The ethical climate of an organization is a significant element of organizational culture. Whereas a firm’s overall culture establishes ideals that guide a wide range of behaviors for members of the organization, its ethical climate focuses specifically on issues of right and wrong. The ethical climate is the organization’s character or conscience. Codes of conduct and ethics policies, top management’s actions on ethical issues, the values and moral development and philosophies of coworkers, and the opportunity for misconduct all contribute to an organization’s ethical climate. In fact, the ethical climate actually determines whether or not certain dilemmas are perceived as having an ethical intensity level that requires a decision.
            Opportunity usually relates to employees’ immediate job context—where they work, with whom they work, and the nature of the work. The specific work situation includes the motivational “carrots and sticks” that superiors can use to influence employee behavior. Pay raises, bonuses, and public recognition are carrots, or positive reinforcement, whereas reprimands, pay penalties, demotions, and even firings act as sticks, the negative reinforcement. For example, a salesperson who is publicly recognized and given a large bonus for making a valuable sale that he or she obtained through unethical tactics will probably be motivated to use unethical sales tactics in the future, even if such behavior goes against one’s personal value system. Research has shown that there is a general tendency to discipline top sales performers more leniently than poor sales performers for engaging in identical forms of unethical selling behavior (Bellizzi and Hasty, 2003). Neither a company policy stating that the behavior in question was unacceptable nor a repeated pattern of unethical behavior offsets the general tendency to favor the top sales performers. A superior sales record appears to induce more lenient forms of discipline despite managerial actions that are specifically instituted to produce more equal forms of discipline. Based on their research, Bellizzi and Hasty concluded that an opportunity exists for top sales performers to be more unethical than poor sales performers.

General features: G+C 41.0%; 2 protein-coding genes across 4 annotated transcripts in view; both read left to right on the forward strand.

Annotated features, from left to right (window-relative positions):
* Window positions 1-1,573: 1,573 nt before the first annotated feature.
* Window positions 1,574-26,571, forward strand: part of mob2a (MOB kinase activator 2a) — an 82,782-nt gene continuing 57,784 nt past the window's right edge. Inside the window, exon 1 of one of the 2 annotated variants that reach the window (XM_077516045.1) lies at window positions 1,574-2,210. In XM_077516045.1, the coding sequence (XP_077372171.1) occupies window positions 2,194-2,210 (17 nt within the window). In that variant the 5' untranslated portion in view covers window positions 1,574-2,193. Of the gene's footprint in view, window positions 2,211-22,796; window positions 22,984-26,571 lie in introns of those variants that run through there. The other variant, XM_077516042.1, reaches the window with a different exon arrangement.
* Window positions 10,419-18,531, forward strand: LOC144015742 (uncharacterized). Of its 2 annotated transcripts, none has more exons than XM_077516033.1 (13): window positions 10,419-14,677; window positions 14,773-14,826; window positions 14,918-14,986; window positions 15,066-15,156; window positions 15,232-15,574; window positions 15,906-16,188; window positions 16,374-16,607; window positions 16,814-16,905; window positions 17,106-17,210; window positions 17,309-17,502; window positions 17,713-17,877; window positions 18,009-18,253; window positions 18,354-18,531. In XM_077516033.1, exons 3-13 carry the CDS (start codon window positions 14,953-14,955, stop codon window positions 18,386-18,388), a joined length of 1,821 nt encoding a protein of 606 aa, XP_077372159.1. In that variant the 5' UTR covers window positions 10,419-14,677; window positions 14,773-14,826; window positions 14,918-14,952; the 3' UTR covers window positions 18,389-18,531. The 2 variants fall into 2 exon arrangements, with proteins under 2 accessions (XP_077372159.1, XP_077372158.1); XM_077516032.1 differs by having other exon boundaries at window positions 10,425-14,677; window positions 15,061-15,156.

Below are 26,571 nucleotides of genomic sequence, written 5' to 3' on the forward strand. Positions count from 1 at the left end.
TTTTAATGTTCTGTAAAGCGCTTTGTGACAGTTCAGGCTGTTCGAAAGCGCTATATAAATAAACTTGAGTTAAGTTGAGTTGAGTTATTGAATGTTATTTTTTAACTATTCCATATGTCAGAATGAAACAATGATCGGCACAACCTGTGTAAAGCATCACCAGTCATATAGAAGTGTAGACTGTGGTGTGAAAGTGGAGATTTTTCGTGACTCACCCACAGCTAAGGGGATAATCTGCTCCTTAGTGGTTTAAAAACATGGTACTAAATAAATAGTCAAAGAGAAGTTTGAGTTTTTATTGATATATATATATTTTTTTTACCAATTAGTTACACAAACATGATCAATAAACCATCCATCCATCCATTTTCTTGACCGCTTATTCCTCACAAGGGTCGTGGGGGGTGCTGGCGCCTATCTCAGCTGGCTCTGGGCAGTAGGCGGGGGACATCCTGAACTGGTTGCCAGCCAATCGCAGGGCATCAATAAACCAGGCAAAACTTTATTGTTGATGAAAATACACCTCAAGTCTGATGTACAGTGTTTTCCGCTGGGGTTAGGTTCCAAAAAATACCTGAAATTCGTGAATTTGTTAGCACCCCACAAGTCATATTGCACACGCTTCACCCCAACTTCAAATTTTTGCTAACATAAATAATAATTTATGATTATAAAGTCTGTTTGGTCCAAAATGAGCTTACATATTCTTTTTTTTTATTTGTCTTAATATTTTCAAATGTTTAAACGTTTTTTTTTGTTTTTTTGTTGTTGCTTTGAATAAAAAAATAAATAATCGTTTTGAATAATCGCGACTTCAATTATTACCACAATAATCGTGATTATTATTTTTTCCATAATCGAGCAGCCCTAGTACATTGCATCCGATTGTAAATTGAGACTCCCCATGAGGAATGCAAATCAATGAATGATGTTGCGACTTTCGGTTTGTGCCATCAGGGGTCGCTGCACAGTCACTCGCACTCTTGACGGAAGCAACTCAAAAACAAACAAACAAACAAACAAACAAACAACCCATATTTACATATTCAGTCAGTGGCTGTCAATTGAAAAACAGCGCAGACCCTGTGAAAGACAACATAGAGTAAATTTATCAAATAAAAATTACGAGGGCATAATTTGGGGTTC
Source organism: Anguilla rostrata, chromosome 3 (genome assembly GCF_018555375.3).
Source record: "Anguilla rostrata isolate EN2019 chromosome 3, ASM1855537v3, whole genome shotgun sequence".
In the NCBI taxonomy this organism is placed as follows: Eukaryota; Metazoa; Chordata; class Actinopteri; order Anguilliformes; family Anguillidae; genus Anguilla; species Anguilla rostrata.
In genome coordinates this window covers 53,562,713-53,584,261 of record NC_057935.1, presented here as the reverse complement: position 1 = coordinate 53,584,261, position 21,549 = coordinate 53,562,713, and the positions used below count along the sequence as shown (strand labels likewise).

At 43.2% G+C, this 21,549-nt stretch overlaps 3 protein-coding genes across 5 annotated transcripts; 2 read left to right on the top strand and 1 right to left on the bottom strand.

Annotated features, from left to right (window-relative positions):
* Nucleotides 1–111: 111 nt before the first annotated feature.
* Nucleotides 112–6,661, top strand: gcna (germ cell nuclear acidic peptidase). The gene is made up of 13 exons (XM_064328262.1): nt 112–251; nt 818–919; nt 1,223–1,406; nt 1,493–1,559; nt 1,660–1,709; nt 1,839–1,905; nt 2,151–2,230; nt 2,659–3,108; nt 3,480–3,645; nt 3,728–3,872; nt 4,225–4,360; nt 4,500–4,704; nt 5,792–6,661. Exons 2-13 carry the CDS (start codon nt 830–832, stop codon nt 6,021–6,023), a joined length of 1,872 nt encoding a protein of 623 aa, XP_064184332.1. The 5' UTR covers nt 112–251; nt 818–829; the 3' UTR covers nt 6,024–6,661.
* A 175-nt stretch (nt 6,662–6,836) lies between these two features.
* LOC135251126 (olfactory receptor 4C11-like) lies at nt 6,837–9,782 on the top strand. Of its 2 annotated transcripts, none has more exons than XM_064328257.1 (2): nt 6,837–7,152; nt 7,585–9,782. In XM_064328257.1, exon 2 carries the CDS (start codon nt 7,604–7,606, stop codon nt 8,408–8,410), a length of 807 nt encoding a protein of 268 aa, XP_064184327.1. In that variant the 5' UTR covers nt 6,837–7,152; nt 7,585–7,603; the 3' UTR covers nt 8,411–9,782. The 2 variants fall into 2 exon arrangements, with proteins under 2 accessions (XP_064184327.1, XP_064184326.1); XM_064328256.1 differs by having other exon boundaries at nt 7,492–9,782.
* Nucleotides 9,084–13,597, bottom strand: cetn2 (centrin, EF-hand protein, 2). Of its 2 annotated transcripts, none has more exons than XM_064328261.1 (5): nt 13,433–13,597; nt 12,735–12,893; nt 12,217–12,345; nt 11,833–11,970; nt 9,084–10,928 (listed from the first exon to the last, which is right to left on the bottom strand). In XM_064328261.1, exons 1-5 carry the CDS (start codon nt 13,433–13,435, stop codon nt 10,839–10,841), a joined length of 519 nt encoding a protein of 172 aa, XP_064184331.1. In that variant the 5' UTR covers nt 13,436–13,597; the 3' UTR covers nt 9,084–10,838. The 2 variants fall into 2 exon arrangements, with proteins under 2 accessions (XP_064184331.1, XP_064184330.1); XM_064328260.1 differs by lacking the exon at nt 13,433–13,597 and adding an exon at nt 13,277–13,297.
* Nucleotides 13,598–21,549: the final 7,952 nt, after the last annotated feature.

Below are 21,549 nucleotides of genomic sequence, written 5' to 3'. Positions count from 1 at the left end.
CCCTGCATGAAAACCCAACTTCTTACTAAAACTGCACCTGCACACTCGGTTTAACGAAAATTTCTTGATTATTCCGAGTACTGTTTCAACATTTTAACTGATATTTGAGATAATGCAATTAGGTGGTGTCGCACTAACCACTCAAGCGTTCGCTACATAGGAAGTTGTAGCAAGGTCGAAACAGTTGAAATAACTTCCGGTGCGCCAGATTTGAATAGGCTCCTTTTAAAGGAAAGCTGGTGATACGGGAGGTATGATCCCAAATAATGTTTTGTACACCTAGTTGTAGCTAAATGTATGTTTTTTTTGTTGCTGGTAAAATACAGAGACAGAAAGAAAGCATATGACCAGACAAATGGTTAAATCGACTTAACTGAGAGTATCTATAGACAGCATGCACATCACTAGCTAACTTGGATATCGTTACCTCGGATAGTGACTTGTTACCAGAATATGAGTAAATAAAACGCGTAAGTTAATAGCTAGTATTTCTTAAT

In 2004, the American Marketing Association approved a new code of ethics entitled, “Ethical Norms and Values for Marketers” (see Appendix). The AMA code provides values which are assumptions about appropriate behavior, as well as norms that provide suggested behaviors. The AMA recognizes the diversity of marketing, and encourages members to access codes of ethics that address specific functional areas such as marketing research, direct selling, direct marketing, and advertising.